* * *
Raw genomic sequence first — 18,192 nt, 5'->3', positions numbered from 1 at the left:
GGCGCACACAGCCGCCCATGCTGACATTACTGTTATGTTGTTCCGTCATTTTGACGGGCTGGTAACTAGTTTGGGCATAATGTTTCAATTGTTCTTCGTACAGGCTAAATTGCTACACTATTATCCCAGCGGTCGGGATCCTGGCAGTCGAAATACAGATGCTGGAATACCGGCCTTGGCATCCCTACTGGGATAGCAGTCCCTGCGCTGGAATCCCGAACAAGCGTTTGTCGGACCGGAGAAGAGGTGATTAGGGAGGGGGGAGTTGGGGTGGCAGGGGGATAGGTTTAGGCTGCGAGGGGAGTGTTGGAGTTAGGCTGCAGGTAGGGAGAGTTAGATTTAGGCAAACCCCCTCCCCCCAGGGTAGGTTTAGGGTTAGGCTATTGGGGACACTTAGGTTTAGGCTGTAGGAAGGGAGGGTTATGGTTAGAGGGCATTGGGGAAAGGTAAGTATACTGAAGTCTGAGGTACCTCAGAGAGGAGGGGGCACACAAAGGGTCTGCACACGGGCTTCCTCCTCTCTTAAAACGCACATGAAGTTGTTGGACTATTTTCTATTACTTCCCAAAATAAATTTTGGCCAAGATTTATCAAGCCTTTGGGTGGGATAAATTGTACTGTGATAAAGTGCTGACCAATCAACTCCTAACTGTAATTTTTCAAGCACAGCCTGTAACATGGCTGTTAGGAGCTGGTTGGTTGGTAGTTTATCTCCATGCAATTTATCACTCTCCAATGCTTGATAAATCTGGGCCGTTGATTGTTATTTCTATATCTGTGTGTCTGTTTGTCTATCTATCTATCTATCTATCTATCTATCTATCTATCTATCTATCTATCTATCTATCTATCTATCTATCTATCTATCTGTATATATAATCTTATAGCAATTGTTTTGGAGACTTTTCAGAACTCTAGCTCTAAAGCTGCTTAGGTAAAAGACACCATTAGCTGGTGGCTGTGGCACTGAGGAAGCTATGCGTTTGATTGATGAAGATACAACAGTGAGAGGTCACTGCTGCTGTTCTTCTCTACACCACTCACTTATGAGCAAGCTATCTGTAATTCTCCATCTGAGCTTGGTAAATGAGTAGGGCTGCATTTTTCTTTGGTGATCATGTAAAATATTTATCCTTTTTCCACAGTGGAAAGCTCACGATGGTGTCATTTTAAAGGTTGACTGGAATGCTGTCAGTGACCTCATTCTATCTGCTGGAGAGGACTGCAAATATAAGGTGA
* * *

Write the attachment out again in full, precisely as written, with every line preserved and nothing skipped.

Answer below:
Raw genomic sequence first — 18,192 nt, 5'->3', positions numbered from 1 at the left:
GGCGCACACAGCCGCCCATGCTGACATTACTGTTATGTTGTTCCGTCATTTTGACGGGCTGGTAACTAGTTTGGGCATAATGTTTCAATTGTTCTTCGTACAGGCTAAATTGCTACACTATTATCCCAGCGGTCGGGATCCTGGCAGTCGAAATACAGATGCTGGAATACCGGCCTTGGCATCCCTACTGGGATAGCAGTCCCTGCGCTGGAATCCCGAACAAGCGTTTGTCGGACCGGAGAAGAGGTGATTAGGGAGGGGGGAGTTGGGGTGGCAGGGGGATAGGTTTAGGCTGCGAGGGGAGTGTTGGAGTTAGGCTGCAGGTAGGGAGAGTTAGATTTAGGCAAACCCCCTCCCCCCAGGGTAGGTTTAGGGTTAGGCTATTGGGGACACTTAGGTTTAGGCTGTAGGAAGGGAGGGTTATGGTTAGAGGGCATTGGGGAAAGGTAAGTATACTGAAGTCTGAGGTACCTCAGAGAGGAGGGGGCACACAAAGGGTCTGCACACGGGCTTCCTCCTCTCTTAAAACGCACATGAAGTTGTTGGACTATTTTCTATTACTTCCCAAAATAAATTTTGGCCAAGATTTATCAAGCCTTTGGGTGGGATAAATTGTACTGTGATAAAGTGCTGACCAATCAACTCCTAACTGTAATTTTTCAAGCACAGCCTGTAACATGGCTGTTAGGAGCTGGTTGGTTGGTAGTTTATCTCCATGCAATTTATCACTCTCCAATGCTTGATAAATCTGGGCCGTTGATTGTTATTTCTATATCTGTGTGTCTGTTTGTCTATCTATCTATCTATCTATCTATCTATCTATCTATCTATCTATCTATCTATCTATCTATCTATCTATCTATCTATCTGTATATATAATCTTATAGCAATTGTTTTGGAGACTTTTCAGAACTCTAGCTCTAAAGCTGCTTAGGTAAAAGACACCATTAGCTGGTGGCTGTGGCACTGAGGAAGCTATGCGTTTGATTGATGAAGATACAACAGTGAGAGGTCACTGCTGCTGTTCTTCTCTACACCACTCACTTATGAGCAAGCTATCTGTAATTCTCCATCTGAGCTTGGTAAATGAGTAGGGCTGCATTTTTCTTTGGTGATCATGTAAAATATTTATCCTTTTTCCACAGTGGAAAGCTCACGATGGTGTCATTTTAAAGGTTGACTGGAATGCTGTCAGTGACCTCATTCTATCTGCTGGAGAGGACTGCAAATATAAGGTGA